Xandra Morris, Texas A&M AgriLife IPM Agent, Hill & McLennan Counties: “I got rained on in the field this morning (7/24), but it wasn’t enough to help anything. The vast majority of our cotton is past cutout. The crop looks good, but some is only 1 to 2 NAWF.

 

“For the most part, we’re out of danger from bollworms. But that’s after quite a few fields had to be sprayed. All Bt technologies have had problems. A lot of it had to do with corn acres. We had large earworm populations. Fortunately, we had a lot of fields that completely missed bollworm damage. It’s good to not worry about them anymore. 

 

“Now we’re on the lookout for stinkbugs. I haven’t seen many so far, maybe some fields with 2% damage. But I’m still a little worried because stinkbugs were bad down south. Some cotton will be far enough along next week to be out of danger from stinkbugs.  

 

“We have a medium range of beneficials. They’re still active on milo fields that have not dried down. Some fields reached sugarcane aphid threshold and had to be sprayed.” 

 

Justin Chopelas, JWC Consulting, Mathis, Texas/Coastal Bend: “I put in orders today (7/24) for my last dozen fields to be defoliated. We could have the best crop ever here, which is saying a lot, because last year was really good. I have a lot of 3-bale cotton and many fields are well above 3 and some breaking 4 bales. We also had good rainfall, which helped with yields and the quality looks fantastic. Quality normally drives us.

 

“We needed the good crop because it has been a challenging year. Bollworms were horrible. We’ve battled resistance to Bt cotton for several years. This year they walked through all technologies.

 

“We have aggressive growers. Producers have realized they needed to spray –  even in the newer technologies. They know what needs to be done. You make the recommendation and things hit the ground in a timely manner.”

 

Randy Norton, University of Arizona Extension Cotton Specialist, Safford: “We’ve had a lot more heavy rain in isolated areas, with a lot of flash flooding near Phoenix and spots all over the state. Some have had 2 to 3 inches of rain in a single shot.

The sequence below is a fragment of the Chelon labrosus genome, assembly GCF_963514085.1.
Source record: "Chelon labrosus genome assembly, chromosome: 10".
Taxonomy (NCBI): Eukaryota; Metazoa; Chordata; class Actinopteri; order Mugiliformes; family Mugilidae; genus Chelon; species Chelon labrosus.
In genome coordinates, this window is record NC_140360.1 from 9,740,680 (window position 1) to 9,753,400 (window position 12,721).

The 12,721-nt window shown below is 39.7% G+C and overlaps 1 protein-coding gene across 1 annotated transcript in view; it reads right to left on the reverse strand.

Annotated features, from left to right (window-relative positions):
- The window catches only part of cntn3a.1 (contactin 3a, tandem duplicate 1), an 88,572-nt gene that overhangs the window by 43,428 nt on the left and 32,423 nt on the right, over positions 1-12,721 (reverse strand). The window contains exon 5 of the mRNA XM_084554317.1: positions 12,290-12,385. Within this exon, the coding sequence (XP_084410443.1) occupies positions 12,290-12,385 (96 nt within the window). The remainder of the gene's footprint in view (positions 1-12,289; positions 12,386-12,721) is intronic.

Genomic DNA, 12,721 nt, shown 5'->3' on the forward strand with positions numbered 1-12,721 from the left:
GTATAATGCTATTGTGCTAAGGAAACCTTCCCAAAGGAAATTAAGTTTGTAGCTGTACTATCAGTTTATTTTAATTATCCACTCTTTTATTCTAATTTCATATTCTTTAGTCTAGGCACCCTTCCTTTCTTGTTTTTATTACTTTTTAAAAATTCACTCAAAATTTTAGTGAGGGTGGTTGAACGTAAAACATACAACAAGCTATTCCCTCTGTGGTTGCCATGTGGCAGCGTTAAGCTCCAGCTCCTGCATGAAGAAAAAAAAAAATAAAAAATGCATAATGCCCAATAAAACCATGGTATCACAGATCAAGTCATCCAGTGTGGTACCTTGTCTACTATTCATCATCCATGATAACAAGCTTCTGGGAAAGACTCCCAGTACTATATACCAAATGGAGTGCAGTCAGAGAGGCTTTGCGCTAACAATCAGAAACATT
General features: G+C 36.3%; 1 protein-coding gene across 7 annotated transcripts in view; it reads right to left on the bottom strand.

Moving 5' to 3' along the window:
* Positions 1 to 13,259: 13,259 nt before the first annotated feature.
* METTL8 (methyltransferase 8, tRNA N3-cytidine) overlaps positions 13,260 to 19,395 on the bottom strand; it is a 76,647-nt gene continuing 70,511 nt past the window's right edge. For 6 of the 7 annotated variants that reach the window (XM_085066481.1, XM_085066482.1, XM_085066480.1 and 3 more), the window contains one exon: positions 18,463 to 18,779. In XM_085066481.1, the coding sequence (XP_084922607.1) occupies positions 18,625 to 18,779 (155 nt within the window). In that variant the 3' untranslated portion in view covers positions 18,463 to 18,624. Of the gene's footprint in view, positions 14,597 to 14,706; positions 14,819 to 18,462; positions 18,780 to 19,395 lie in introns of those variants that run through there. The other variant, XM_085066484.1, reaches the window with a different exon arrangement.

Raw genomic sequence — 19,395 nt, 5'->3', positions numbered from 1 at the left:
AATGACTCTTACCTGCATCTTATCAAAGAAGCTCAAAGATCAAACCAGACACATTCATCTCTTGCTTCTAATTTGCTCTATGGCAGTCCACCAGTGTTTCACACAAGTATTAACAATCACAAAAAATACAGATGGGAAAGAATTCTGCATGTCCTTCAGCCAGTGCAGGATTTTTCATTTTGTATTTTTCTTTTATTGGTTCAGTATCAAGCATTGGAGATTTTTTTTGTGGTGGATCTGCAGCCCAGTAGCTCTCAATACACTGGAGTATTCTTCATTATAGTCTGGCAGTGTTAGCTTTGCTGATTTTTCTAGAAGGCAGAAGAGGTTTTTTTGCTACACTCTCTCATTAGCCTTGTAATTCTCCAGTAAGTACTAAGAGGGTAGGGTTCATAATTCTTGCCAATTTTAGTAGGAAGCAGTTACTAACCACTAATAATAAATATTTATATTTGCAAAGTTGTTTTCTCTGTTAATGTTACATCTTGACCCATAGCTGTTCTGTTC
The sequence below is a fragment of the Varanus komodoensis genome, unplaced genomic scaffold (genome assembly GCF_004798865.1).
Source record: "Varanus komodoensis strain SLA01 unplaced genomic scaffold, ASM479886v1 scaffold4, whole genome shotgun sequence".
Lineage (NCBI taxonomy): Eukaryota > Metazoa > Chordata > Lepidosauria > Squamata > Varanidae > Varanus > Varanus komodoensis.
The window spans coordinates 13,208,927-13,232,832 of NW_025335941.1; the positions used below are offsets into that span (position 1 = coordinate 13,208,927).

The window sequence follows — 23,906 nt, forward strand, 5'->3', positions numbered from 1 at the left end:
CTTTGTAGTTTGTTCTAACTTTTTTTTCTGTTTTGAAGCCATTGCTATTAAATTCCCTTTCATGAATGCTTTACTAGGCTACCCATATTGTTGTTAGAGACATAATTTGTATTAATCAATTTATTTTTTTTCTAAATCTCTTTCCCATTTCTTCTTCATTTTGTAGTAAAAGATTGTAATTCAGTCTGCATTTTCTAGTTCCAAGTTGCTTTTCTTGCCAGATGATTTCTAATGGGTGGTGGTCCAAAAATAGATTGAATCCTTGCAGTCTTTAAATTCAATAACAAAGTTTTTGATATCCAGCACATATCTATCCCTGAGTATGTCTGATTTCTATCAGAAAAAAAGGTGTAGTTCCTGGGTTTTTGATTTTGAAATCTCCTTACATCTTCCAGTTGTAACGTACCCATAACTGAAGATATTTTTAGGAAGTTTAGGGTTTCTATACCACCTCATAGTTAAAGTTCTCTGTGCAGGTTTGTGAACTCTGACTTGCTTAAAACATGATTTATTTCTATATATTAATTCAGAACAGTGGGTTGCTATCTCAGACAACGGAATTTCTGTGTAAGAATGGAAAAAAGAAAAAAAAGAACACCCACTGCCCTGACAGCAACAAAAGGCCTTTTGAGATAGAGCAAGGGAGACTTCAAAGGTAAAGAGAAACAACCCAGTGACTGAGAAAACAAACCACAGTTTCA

“For cotton, the benefits of the monsoons outweigh the other issues. Other than some isolated hail, the rain has been good. It has moderated temperatures, which is helping hold down heat stress. A lot of cotton is in peak bloom and the last thing we need is heat stress.

 

“Some pockets of southwest cotton rust have popped up. Most guys make preventative applications of fungicides when they see the monsoons coming in, but some didn’t get treatments applied in time.

 

“Some insecticide applications have gone out in central Arizona. It’s mostly for whitefly and lygus, but nothing widespread. A lot of treatments are near alfalfa. When it’s cut, lygus migrate to cotton.

 

“We still need to be aware of isolated incidences of Roundup-resistant pigweed. Some guys want to use lowered rates of Roundup to save money. They can’t do that. They will wind up with bigger problems.”  

 

AgFax News Links

 

 

Dicamba: Monsanto Speculations about Drift Injury are Not Helpful or Valid   7-18

 

Bollworm: Bt Cotton Resistance from North Carolina to Texas – DTN   7-21

 

Texas High Plains: Crops Dive Right into Heavy Management Mode   7-25

 

Texas Sorghum: Sugarcane Aphids Found in Hale County   7-26

 

Texas Sorghum: Headworm Control – Consider Sugarcane Aphids   7-26

 

Texas Field Reports: Pecan Crop Projected to Exceed 50Mln Pounds   7-25

 

Cleveland on Cotton: World Crop Size; Concerns Over India   7-24

 

Rose on Cotton: Oversold Market Got a Win this Week   7-21

 

Ag Appropriations: Cottonseed Eligible for PLC Program – DTN   7-21

 

Cotton: Trump Urged to Continue Cotton Ginning Cost Share Program   7-18

 

Texas Blacklands IPM: Keep a Lookout for Stinkbugs   7-21

 

Texas – West Plains IPM: Cotton Blooms; No Sugarcane Aphid, So Far   7-21

 

Texas Sorghum: Sugarcane Aphids in the Panhandle   7-21

 

Texas High Plains Cotton: Stay Vigilant for Bollworms   7-20

 

Texas: Rolling Plains Summer Field Day, Chillicothe, Aug. 30 

 

 

NEWS SUMMARIES BY CROP

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AgFax Southwest Cotton is published and distributed by AgFax Media, LLC. AgFax Media crop newsletters include: AgFax Midsouth Cotton; AgFax Southeast Cotton; AgFax Southwest Cotton; AgFax Peanuts; AgFax Rice; AgFax Southern Grain; AgFax West, AgFax Almonds, AgFax Updates. Owen Taylor, Editorial Director, and Debra L. Ferguson, Agfax Managing Editor, AgFax Media LLC, 142 Westlake Drive, Brandon, MS 39047, dferguson@agfax.com, Office: 601-992-9488. ©2017AgFax Media, LLC.